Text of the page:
Though this website is dedicated to kendo, kendo is not the only form of martial arts still practiced. One of the most commonly known for its entrance into the main stream viewing is the art of Jujutsu. Jujutsu is a form of close combat using swift, calculated maneuvers to disarm or decommission an opponent. Mixed Martial Arts (MMA) has generated a lot of awareness around this Japanese fighting style over the recent years.

When looking at the various Japanese fighting styles there is ‘armed’ and ‘unarmed’. Before investing the time and money into learning a technique you should determine which you prefer to learn. Below is a brief bullet point list of a few of the most common.


  • Aikido – a non-lethal form that uses the attacker’s own motion and body weight to fend them off.
  • Judo – similar to modern day American wrestling, the objective is to subdue the opponent by a pin or ‘tap out’.
  • Karate – a well known stand up martial art taught around the world. It teaches defense using strikes with the palms, fists, elbows, knees, and legs.
  • Kenpo – solely a defense martial art. It too uses much of the attacker’s momentum to end the fight as efficiently as possible. This too is a stand up martial art.
  • Sumo – I’m sure you all know of this sport. Not really one you would think of as a ‘defensive’ art but more or less is for sport. The objective is to overpower the opponent and either push them out of a ring or get them to touch the ground with any body part aside from the soles of their feet.
  • Taido – an energetic fighting style that incorporates punches, kicks, and flips toward the opponent.


There are numerous other unarmed fighting styles however these are some of the most common. In our next blog we’ll cover some of the more well known armed fighting styles that incorporate weapons such as katanas, tantos, wakizashis, and others.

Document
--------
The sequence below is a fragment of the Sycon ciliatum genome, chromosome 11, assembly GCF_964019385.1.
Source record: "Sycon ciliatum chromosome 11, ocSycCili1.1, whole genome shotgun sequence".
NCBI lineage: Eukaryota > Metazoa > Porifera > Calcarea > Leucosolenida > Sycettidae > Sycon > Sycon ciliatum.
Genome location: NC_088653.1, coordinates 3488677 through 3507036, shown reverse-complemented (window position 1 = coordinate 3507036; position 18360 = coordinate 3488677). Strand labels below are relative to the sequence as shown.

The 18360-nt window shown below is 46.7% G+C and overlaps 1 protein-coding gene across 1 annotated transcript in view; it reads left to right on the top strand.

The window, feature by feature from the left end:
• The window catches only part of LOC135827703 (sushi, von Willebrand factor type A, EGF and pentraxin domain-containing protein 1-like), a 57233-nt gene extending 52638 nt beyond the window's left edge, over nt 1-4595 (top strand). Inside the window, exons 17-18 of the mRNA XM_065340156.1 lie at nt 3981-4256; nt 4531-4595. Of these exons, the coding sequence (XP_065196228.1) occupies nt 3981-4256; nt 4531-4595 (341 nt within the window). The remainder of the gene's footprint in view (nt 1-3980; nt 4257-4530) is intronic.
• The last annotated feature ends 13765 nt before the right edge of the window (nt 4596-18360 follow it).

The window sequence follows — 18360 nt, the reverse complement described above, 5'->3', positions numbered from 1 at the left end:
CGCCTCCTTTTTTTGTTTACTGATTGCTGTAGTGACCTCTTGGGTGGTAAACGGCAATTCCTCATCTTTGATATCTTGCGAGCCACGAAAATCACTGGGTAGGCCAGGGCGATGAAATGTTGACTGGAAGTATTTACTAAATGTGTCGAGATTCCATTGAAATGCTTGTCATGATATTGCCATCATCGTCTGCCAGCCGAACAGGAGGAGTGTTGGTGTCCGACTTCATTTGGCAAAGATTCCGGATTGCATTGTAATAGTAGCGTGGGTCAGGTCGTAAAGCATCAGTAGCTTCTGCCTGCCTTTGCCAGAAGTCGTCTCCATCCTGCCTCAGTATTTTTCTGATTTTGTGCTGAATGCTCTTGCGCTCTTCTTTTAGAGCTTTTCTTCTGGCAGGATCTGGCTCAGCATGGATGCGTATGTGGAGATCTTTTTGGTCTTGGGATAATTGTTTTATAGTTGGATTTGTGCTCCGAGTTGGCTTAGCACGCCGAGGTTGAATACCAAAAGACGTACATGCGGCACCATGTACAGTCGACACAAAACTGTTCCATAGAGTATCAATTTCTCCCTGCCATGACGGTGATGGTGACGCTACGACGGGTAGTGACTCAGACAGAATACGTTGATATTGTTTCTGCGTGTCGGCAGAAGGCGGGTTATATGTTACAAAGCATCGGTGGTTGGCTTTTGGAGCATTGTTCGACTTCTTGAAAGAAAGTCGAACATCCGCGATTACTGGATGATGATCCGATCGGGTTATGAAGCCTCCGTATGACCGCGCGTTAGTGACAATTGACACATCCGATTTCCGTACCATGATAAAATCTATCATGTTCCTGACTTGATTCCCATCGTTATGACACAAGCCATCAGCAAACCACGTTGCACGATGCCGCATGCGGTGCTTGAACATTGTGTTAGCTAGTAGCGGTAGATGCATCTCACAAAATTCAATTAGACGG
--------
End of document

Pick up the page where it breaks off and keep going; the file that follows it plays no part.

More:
Welcome Kendokas

Kendo fighter with bamboo sword

For our first blog we’ll start with an overview of the art. For those of you who may be newcomers to the practice of Kendo we’ll enlighten you on the basics and some basic terminology. Some of you may already know what we will discuss here so bear with us and keep an eye out for our upcoming blogs on recommended samurai katanas, clothing apparel, styles, and more. Well let’s jump in…

What is Kendo?

Kendo means “the way of the sword”. It is a modern day form of what was previously called kenjutsu (real fight with real swords). It is a form of martial arts that involves the use of a bamboo training sword called a shinai. During training the non-lethal shinai is used, however the warriors of the past used much more lethal sword called a ‘katana‘.

What does it take?

Kendo can be a somewhat strenuous sport since it is very physical. With short but quick and consistent jolts forward and backward it requires a certain level of stigma. Aside from being physically challenging/rewarding it is also cognitively challenging. Much obedience is needed and there are a lot of commands and movements that must be memorized.

Where do I train?

Kendo training is performed in a ‘Dojo‘ (what some would consider a classroom). A dojo is a place of training for this martial arts style, usually a large room with the ability to teach large amounts of students at once and allow for room to fence with one another. These facilities are located all over the world and can be found by using the Dojos website in the sources section below.

Where does Kendo come from?

Kendo is a modern day version of the historical Kenjutsu. It originates from Japan where the first accounts of sword fighting used a Bokken (solid wooden sword). Throughout history there have been many variants on the art.


There is a very high-level and summarized version of what kendo is. As we continue to develop new blogs we’ll try to dig deeper into each element, however for our first blog we wanted to keep it very brief.